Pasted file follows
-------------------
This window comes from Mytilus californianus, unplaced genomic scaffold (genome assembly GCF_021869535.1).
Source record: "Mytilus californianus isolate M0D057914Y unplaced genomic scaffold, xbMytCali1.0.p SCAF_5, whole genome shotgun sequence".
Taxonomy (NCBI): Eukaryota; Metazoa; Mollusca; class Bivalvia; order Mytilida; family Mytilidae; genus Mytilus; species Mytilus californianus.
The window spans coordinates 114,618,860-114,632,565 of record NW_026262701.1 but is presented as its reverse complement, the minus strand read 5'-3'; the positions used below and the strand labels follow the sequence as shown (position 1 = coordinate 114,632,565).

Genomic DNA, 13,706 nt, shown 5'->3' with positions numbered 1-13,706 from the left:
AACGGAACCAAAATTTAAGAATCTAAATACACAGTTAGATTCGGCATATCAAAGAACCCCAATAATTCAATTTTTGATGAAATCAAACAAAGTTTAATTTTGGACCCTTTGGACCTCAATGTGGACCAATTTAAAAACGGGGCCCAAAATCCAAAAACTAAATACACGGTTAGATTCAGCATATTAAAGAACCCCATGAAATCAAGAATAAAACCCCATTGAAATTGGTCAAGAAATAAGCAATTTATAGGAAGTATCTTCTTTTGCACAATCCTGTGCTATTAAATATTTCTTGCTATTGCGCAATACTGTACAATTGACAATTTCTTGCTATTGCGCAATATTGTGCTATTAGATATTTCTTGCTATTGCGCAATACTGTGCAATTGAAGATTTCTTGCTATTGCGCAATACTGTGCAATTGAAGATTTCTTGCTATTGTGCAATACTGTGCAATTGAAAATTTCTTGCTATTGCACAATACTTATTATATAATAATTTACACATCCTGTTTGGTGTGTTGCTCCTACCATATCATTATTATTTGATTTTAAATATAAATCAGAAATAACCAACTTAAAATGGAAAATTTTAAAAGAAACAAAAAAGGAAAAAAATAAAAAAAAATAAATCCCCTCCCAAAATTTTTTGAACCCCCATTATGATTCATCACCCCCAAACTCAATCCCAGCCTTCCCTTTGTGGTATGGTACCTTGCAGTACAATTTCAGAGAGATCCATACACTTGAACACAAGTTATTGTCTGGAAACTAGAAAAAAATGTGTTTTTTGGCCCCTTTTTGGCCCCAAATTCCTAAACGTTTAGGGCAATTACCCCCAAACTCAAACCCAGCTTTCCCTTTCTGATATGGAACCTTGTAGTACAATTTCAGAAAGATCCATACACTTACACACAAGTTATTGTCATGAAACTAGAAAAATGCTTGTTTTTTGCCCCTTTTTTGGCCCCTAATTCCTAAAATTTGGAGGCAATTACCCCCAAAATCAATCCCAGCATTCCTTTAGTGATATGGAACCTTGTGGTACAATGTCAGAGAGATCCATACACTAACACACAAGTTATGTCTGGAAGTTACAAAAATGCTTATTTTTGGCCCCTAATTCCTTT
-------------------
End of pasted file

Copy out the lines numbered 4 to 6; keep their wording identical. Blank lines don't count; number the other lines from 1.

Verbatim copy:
The window spans coordinates 114,618,860-114,632,565 of record NW_026262701.1 but is presented as its reverse complement, the minus strand read 5'-3'; the positions used below and the strand labels follow the sequence as shown (position 1 = coordinate 114,632,565).

Genomic DNA, 13,706 nt, shown 5'->3' with positions numbered 1-13,706 from the left:
AACGGAACCAAAATTTAAGAATCTAAATACACAGTTAGATTCGGCATATCAAAGAACCCCAATAATTCAATTTTTGATGAAATCAAACAAAGTTTAATTTTGGACCCTTTGGACCTCAATGTGGACCAATTTAAAAACGGGGCCCAAAATCCAAAAACTAAATACACGGTTAGATTCAGCATATTAAAGAACCCCATGAAATCAAGAATAAAACCCCATTGAAATTGGTCAAGAAATAAGCAATTTATAGGAAGTATCTTCTTTTGCACAATCCTGTGCTATTAAATATTTCTTGCTATTGCGCAATACTGTACAATTGACAATTTCTTGCTATTGCGCAATATTGTGCTATTAGATATTTCTTGCTATTGCGCAATACTGTGCAATTGAAGATTTCTTGCTATTGCGCAATACTGTGCAATTGAAGATTTCTTGCTATTGTGCAATACTGTGCAATTGAAAATTTCTTGCTATTGCACAATACTTATTATATAATAATTTACACATCCTGTTTGGTGTGTTGCTCCTACCATATCATTATTATTTGATTTTAAATATAAATCAGAAATAACCAACTTAAAATGGAAAATTTTAAAAGAAACAAAAAAGGAAAAAAATAAAAAAAAATAAATCCCCTCCCAAAATTTTTTGAACCCCCATTATGATTCATCACCCCCAAACTCAATCCCAGCCTTCCCTTTGTGGTATGGTACCTTGCAGTACAATTTCAGAGAGATCCATACACTTGAACACAAGTTATTGTCTGGAAACTAGAAAAAAATGTGTTTTTTGGCCCCTTTTTGGCCCCAAATTCCTAAACGTTTAGGGCAATTACCCCCAAACTCAAACCCAGCTTTCCCTTTCTGATATGGAACCTTGTAGTACAATTTCAGAAAGATCCATACACTTACACACAAGTTATTGTCATGAAACTAGAAAAATGCTTGTTTTTTGCCCCTTTTTTGGCCCCTAATTCCTAAAATTTGGAGGCAATTACCCCCAAAATCAATCCCAGCATTCCTTTAGTGATATGGAACCTTGTGGTACAATGTCAGAGAGATCCATACACTAACACACAAGTTATGTCTGGAAGTTACAAAAATGCTTATTTTTGGCCCCTAATTCCTTT